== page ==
ROME — It has been a question of theological debate and liturgical interpretation for years, and now Pope Francis has joined the discussion: Does the Lord’s Prayer, Christendom’s resonant petition to the Almighty, need an update?
In a new television interview, Francis said the common rendering of one line in the prayer — “lead us not into temptation” — was “not a good translation” from ancient texts. “Do not let us fall into temptation,” he suggested, might be better because God does not lead people into temptation; Satan does.
In essence, the pope said, the prayer, from the Book of Matthew, is asking God, “When Satan leads us into temptation, You please, give me a hand.”
French Catholics adopted such a linguistic change this week, and the pope suggested that Italian Catholics might want to follow suit.
While Francis’ remarks were not a decree to change the prayer, he has once again set off a debate on how far a pope can or should go in shaking up long-standing tradition, and even doctrine.
Francis’ idea on changing the Lord’s Prayer could unsettle some Catholics, who learn from childhood to recite the prayer.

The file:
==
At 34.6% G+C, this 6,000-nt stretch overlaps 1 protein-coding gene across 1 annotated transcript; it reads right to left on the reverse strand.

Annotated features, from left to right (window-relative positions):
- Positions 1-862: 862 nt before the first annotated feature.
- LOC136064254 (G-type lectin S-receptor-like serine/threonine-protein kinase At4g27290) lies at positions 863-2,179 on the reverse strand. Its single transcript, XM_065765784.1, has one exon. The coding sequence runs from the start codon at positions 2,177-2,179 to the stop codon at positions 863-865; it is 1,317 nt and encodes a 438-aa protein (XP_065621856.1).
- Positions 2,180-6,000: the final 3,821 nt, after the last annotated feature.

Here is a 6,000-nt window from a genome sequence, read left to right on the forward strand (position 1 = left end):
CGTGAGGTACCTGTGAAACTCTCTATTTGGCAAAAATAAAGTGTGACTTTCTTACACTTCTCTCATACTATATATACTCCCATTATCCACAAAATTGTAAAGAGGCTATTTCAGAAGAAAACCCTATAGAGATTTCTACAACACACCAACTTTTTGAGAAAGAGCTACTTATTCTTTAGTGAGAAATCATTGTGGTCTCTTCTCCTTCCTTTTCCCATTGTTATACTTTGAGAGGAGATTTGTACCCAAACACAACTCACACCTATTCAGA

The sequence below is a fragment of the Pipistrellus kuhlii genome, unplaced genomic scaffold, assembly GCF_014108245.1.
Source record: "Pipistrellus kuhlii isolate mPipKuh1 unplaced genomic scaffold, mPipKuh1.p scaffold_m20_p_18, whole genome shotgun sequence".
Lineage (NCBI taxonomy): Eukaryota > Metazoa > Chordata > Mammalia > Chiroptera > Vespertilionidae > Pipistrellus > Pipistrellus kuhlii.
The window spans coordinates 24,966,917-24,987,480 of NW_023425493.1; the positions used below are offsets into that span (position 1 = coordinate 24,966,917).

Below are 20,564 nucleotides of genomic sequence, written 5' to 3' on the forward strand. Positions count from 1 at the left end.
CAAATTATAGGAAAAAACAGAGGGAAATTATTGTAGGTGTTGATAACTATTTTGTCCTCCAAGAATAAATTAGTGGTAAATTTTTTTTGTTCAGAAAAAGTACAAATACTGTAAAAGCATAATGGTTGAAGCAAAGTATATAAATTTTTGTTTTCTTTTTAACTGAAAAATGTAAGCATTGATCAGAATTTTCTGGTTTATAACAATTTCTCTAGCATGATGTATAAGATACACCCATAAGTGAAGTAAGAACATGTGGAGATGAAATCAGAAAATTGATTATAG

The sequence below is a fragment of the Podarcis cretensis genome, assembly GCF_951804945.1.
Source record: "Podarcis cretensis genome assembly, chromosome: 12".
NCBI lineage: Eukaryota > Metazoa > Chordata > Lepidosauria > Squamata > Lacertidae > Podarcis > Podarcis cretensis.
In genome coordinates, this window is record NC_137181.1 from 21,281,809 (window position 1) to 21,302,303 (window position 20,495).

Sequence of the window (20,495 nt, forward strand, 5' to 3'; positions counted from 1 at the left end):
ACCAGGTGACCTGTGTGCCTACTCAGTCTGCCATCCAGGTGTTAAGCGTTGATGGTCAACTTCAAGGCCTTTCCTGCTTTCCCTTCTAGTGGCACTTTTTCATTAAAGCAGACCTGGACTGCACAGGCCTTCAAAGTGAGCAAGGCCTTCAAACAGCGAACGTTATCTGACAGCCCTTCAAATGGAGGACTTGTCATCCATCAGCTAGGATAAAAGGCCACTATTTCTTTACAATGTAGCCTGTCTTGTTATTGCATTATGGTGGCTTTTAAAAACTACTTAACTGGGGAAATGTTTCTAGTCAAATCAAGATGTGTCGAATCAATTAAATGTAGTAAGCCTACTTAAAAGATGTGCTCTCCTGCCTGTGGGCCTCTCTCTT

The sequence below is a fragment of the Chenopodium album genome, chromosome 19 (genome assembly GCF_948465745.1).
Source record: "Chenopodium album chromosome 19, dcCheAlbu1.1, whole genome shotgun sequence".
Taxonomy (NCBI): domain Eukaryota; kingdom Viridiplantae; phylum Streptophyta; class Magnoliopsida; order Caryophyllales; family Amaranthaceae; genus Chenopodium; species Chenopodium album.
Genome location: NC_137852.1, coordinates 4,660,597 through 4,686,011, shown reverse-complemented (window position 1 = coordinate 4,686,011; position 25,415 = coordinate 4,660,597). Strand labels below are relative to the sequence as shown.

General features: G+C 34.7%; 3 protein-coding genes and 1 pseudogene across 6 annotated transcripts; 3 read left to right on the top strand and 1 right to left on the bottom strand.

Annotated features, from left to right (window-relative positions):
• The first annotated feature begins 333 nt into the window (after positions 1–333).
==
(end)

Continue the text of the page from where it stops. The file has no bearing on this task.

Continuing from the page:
Philip F. Lawler, editor of Catholic World News, a conservative website, said that while the pope’s critique about the translation of the line “isn’t unreasonable,” if Francis actually intends to change the prayer, “it’s very upsetting” because it is so deeply ingrained for Catholics.
Some conservative evangelicals were also quick to respond.
“I was shocked and appalled,” R. Albert Mohler Jr., president of the Southern Baptist Theological Seminary, said in a phone interview. “This is the Lord’s Prayer. It is not, and has never been, the pope’s prayer, and we have the very words of Jesus in the New Testament. It is those very words that the pope proposes to change. It is not only deeply problematic, it’s almost breathtaking.”
A commentary on the website of TV2000, the ecclesiastical station in Rome that interviewed the pope, acknowledged that his words had stirred controversy. But it said, “It is worth recalling that this question is not new.”